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MERALCO – MAIN DISH: Don Eugenio was widely regarded as a kingmaker. Anybody who wanted to become president must win his good graces. While Marcos played ball with the Lopezes – taking Fernando Lopez as his vice president in his last term before martial law – he had resented his having to pay obeisance to them.

On the first day of martial rule in September 1972, Marcos grabbed the giant ABS-CBN network for eventual turnover to his crony Roberto S. Benedicto. He closed the influential Manila Chronicle, whose facilities were subsequently used by presidential in-law Kokoy Romualdez to publish the Times Journal, which is under sequestration to this day.

Elsewhere across the nation, Marcos enforcers seized other Lopez properties. But those were just the appetizers.

The main course was Meralco, which Marcos could not gobble right off because it had by then evolved into a public corporation with over 12,000 stockholders. The wily Marcos knew that forcible takeover would not sit well with the public. Takeover had to come in adroit maneuvers under cloak of legality.
* * *
ANTI-LOPEZ BLITZ: As opening move, Marcos snatched a hostage. He threw Geny Lopez, eldest son of Don Eugenio, to prison on trumped-up charges. That was in November ‘72, just two months into martial law.

In 1973, the regime sprang a blitz calculated to bring Meralco down and the Lopezes to their knees:

• The Board of Power, forerunner of the Energy Regulatory Commission, threw out an already approved Meralco rate increase, inflicting serious financial trouble on the company.

• The dictator’s designated Meralco hitmen – then Executive Secretary Alejandro Melchor and Kokoy Romualdez – connived to make life difficult for Meralco executives. At least 38 Meralco officials had to resign under duress.

• The Central Bank, then under Gov. Gregorio Licaros, closed lending windows to Meralco, further fouling up its finances.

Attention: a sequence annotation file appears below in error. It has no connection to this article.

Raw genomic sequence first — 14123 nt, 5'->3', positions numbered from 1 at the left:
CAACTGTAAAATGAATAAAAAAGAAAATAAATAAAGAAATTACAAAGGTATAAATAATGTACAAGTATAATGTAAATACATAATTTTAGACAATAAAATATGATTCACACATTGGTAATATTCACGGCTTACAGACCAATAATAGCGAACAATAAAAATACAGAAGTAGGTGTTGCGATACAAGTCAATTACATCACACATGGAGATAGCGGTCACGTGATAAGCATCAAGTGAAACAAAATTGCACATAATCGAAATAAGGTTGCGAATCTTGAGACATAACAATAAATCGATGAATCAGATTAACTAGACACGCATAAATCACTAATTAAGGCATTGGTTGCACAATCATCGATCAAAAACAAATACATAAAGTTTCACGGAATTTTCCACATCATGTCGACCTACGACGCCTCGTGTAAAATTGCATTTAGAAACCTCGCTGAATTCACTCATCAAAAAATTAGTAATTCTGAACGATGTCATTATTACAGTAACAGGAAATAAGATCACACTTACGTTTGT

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BOUGHT FOR PEANUTS: All the while, Marcos made no secret of his lusting for Meralco. In no uncertain terms, the regime impressed on Don Eugenio that Meralco was the price he had to pay for the release of his son Geny.

In 1974, Don Eugenio – stricken with terminal cancer and living in exile in California – agreed to sell his family’s 27.5 percent ownership of Meralco, then conservatively valued at $20 million, for a token down payment of P10,000 out of a purchase price of P150-million, balance payable when able.

The lucky supposed buyer was Meralco Foundation. This is not a government entity, but a private foundation organized by the dictator. It was set up with no funds, except for that P10,000 that served as down payment for control of Meralco.

The Meralco Foundation eventually defaulted on payments in 1985. The unpaid shares had to be reverted to the original owners.

Thus, Meralco is not, as Lopez detractors claim, "owned by the government which set up the Meralco Foundation from public funds . . . ."
* * *
SIGNED UNDER DURESS: Don Eugenio signed five letters endorsing the dictator’s program "to democratize wealth and property for the greater good of our people." It was of public knowledge that the letters were drafted by the dictator’s agents and signed by Lopez under duress.